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The Star May 29th 1871

The fine iron clipper-built ship Norna, J Scurr, commander, from London, was signalled on saturday, after a passage of 98 days, and anchored just above Rhodes' Bay (having powder on board), at 5:30 pm. The SS Mullough was chartered to go down to the vessel, and left Lyttelton for for that purpose at 5 pm, with Dr Donald, Capt Gibson, and others. On arriving alongside the usual questions were asked, and the vessel cleared. The Norna was remarkably clean, and the passengers accomodation is very good. The passengers speak in the highest terms of the kindness experienced by them from Captain and Mrs Scurr, to whom they presented testimonials.

The following is the captain's report of the voyage:- Embarked passengers and sailed from Gravesend on the 18th February, cast off the steamer on the 20th off Beachy Head, which was bearing north; experienced very heavy S W weather down the channel; sighted the Lizard on the 23rd August; from the 26th to march 3 experienced heavy gales, with heavy seas; passed the Island of Madeira on the 7th March, and lost the N E trade winds on the 17th March, in lat 4 deg. 19 min N., and long 23 deg W., having carried very fine weather from Madeira.; was borded on that day by a boat from the ship Kent from melbourne to London, 63 days out, and supplied that vessel with home papers; crossed the equator on the 27th March, and passed the Cape of Good Hope on the 18th April; thence to Cape Lewin experienced very bad weather, blowing strong gales from N N W to N E, ship being hove-to for four days, and barometer falling from 30.30 to 28.65; passed Cape Lewin on the 14th May, and carried very fine weather until May 24, when a heavy storm struck the ship off Timaru, distant about 30 miles; experienced severe lightening with terrific squalls, followed by hail and rain; weather moderated after 26 hours; sighted Banks Peninsula on the 26th instant, wind being light and variable; sighted the Godley Light at 8 pm, and anchored as above.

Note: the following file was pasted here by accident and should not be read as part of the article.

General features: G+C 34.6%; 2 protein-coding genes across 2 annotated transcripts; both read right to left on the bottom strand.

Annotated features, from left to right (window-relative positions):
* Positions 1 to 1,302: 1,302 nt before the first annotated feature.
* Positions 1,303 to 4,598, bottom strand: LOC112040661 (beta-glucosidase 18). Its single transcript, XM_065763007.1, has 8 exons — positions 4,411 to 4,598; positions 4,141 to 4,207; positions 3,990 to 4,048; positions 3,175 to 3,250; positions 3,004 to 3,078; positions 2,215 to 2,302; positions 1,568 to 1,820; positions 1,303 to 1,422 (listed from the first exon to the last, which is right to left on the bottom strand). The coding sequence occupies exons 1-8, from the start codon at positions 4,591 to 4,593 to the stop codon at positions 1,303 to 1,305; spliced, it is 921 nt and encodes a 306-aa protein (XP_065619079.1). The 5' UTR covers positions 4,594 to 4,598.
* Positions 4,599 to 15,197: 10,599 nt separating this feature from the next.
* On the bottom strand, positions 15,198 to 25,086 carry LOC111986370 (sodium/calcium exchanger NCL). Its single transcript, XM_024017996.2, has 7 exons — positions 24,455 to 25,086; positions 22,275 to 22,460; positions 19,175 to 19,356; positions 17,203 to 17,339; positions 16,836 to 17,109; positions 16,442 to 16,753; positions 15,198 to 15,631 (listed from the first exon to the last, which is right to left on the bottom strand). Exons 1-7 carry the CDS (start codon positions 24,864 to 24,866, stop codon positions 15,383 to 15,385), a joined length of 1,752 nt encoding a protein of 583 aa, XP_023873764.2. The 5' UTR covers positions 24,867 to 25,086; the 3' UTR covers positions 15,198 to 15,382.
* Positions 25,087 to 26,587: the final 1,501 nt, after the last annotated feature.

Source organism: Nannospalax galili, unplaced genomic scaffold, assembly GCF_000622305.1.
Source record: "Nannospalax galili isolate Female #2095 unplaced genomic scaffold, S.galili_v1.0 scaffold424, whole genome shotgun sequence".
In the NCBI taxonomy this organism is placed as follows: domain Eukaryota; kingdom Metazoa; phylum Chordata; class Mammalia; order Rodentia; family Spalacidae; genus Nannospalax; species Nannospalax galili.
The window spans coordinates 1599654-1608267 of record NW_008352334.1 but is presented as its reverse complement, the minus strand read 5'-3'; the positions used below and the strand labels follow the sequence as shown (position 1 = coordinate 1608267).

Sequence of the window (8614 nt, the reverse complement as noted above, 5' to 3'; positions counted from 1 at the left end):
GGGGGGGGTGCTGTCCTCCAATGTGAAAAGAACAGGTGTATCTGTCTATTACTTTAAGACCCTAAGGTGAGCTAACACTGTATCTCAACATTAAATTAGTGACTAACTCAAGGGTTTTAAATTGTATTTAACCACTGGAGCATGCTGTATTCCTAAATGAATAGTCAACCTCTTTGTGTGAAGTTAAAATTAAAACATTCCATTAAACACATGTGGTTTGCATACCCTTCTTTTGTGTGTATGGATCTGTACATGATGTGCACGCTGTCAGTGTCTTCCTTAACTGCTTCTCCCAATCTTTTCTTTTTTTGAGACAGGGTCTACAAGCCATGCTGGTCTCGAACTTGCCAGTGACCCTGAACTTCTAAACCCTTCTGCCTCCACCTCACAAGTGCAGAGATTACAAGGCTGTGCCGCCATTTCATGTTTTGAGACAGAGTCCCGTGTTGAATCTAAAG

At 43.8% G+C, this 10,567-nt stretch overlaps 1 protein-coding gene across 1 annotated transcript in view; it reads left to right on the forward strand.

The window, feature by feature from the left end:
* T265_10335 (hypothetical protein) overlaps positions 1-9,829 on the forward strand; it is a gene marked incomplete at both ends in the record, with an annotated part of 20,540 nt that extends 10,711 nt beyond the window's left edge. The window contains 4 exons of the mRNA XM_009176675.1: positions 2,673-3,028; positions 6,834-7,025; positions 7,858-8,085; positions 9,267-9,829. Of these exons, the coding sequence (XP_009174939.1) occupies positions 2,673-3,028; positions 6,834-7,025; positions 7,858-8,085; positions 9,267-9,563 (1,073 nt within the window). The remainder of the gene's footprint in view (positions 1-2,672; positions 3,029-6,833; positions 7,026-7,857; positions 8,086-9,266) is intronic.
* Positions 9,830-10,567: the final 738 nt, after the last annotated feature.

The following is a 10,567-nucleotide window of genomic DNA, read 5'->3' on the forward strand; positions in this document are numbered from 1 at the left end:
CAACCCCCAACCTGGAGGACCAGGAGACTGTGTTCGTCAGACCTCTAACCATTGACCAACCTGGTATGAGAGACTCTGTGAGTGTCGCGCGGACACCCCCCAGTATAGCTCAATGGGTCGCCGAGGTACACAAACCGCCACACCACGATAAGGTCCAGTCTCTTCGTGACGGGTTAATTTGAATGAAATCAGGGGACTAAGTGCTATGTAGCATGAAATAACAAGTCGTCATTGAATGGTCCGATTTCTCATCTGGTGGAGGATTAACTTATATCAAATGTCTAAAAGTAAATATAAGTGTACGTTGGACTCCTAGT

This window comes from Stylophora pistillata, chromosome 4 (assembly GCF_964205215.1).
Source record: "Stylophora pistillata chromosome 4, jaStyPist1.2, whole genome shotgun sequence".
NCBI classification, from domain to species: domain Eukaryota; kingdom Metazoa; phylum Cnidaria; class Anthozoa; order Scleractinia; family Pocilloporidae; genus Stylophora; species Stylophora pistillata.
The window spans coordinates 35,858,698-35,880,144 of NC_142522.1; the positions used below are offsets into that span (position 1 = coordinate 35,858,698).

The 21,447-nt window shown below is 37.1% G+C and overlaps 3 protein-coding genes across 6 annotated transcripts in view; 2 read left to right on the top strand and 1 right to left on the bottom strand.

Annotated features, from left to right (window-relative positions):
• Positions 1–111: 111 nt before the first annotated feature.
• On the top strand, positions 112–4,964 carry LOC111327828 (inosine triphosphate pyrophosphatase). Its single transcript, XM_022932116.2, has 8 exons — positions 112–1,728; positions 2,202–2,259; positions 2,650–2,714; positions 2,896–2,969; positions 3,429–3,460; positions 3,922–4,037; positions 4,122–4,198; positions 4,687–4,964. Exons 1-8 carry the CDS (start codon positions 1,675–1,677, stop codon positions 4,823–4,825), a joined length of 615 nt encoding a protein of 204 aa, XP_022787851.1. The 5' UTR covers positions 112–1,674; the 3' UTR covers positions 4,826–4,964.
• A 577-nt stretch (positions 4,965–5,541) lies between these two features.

The Norna brings a very large cargo,a nd is consigned to Messrs Miles and Co. She has a also a large number of passengers, many of whom are old colonists.